Best Practices for Normalizing Parents in the Academy: Higher- and Lower-Order Processes and Women and Parents’ Success
By Leah C. Windsor, University of Memphis and Kerry F. Crawford, James Madison University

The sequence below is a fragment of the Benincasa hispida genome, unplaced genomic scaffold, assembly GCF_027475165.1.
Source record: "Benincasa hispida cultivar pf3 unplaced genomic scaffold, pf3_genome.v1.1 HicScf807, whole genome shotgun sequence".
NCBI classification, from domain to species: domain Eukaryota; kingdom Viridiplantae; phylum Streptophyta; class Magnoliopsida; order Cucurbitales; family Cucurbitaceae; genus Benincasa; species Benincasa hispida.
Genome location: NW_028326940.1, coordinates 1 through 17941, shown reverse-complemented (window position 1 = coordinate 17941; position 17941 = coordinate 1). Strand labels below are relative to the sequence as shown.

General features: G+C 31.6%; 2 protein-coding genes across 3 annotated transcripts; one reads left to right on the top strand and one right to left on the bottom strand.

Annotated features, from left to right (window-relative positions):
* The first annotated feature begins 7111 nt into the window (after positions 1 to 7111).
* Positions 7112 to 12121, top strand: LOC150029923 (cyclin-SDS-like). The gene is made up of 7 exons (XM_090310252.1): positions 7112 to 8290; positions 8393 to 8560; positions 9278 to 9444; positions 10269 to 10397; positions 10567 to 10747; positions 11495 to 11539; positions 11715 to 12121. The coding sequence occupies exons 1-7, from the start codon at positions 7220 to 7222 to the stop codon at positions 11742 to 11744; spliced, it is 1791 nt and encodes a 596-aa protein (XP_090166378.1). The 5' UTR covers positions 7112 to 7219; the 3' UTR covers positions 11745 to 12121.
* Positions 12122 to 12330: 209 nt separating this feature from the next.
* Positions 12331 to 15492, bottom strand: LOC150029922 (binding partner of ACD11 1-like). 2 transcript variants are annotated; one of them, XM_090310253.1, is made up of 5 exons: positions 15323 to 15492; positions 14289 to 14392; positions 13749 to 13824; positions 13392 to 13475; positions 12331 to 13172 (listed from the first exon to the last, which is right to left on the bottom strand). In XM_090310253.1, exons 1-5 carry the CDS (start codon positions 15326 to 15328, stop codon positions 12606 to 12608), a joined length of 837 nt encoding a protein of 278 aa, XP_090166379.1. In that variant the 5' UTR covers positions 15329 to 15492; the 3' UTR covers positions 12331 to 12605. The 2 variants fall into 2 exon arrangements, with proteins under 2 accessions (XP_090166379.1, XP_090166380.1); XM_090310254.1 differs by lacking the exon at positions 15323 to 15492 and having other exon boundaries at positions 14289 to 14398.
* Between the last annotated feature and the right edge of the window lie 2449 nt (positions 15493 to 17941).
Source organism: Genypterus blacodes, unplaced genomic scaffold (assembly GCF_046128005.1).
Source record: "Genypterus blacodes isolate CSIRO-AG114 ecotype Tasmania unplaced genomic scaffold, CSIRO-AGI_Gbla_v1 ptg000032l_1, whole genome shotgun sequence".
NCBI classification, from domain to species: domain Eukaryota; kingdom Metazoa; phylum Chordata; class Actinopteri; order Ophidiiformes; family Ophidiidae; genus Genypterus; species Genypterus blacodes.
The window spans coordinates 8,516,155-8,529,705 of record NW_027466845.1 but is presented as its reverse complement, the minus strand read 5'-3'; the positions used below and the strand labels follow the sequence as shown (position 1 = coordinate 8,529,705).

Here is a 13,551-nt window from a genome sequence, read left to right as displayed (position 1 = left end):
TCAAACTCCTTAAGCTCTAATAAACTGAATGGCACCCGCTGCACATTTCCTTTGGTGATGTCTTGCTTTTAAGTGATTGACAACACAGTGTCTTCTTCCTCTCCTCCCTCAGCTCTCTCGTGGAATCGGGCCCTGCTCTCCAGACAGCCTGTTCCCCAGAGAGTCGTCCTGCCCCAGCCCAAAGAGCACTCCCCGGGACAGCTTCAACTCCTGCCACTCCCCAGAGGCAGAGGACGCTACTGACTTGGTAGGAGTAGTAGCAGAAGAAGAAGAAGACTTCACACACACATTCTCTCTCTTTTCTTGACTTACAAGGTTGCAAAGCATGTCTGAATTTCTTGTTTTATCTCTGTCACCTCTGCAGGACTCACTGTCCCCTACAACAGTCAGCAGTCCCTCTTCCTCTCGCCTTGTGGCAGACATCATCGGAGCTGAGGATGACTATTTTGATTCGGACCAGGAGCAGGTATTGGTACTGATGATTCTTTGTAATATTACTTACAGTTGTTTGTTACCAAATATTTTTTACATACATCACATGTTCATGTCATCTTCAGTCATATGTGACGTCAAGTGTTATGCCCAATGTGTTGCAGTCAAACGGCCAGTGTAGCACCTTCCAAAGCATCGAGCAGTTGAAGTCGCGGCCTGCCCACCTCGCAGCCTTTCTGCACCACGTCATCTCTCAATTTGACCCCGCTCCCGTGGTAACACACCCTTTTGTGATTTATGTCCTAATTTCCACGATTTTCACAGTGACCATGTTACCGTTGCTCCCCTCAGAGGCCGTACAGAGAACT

Our research on bias in family formation is rooted in the extant literature of gender and academia but moves beyond discussion of the “leaky-pipeline” metaphor to explore less frequently addressed issues including pregnancy loss, illness, lactation, and challenges faced by academic parents who are the partners of those who have given birth. We explore the lower-order processes that inform the gap in professional achievement between men and women in political science specifically and in academia more broadly. In turn, these lower-order processes manifest as more observable higher-order outcomes such as the disparate rates of tenure and promotion. We conducted a 100-question survey from November 2017 through July 2019 involving more than 300 respondents. Through analysis of open-ended survey responses, we identified a common theme uniting faculty experiences at a range of universities: family formation and parenting can be isolating processes for academics, and there often is a gross lack of both formal and informal support within universities, which creates the potential for setbacks in both personal and professional life. We highlight the challenges confronting academic parents—especially women—and suggest potential avenues to a more inclusive and balanced approach to academia.